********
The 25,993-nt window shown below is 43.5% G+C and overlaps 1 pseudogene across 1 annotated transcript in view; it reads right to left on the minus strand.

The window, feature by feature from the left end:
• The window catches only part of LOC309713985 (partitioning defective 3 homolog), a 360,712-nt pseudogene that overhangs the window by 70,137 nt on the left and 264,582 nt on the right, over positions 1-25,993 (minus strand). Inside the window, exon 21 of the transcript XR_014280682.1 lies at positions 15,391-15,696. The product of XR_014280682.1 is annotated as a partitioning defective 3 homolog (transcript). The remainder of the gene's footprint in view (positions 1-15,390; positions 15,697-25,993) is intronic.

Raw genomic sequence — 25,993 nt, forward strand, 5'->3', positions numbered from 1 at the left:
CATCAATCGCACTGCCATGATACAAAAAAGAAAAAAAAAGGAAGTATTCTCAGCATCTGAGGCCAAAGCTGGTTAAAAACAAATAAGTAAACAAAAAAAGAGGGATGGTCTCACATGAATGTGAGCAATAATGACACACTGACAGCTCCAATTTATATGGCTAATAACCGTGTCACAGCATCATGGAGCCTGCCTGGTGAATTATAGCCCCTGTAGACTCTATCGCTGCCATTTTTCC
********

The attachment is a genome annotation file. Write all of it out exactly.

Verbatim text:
The 25,993-nt window shown below is 43.5% G+C and overlaps 1 pseudogene across 1 annotated transcript in view; it reads right to left on the minus strand.

The window, feature by feature from the left end:
• The window catches only part of LOC309713985 (partitioning defective 3 homolog), a 360,712-nt pseudogene that overhangs the window by 70,137 nt on the left and 264,582 nt on the right, over positions 1-25,993 (minus strand). Inside the window, exon 21 of the transcript XR_014280682.1 lies at positions 15,391-15,696. The product of XR_014280682.1 is annotated as a partitioning defective 3 homolog (transcript). The remainder of the gene's footprint in view (positions 1-15,390; positions 15,697-25,993) is intronic.

Raw genomic sequence — 25,993 nt, forward strand, 5'->3', positions numbered from 1 at the left:
CATCAATCGCACTGCCATGATACAAAAAAGAAAAAAAAAGGAAGTATTCTCAGCATCTGAGGCCAAAGCTGGTTAAAAACAAATAAGTAAACAAAAAAAGAGGGATGGTCTCACATGAATGTGAGCAATAATGACACACTGACAGCTCCAATTTATATGGCTAATAACCGTGTCACAGCATCATGGAGCCTGCCTGGTGAATTATAGCCCCTGTAGACTCTATCGCTGCCATTTTTCC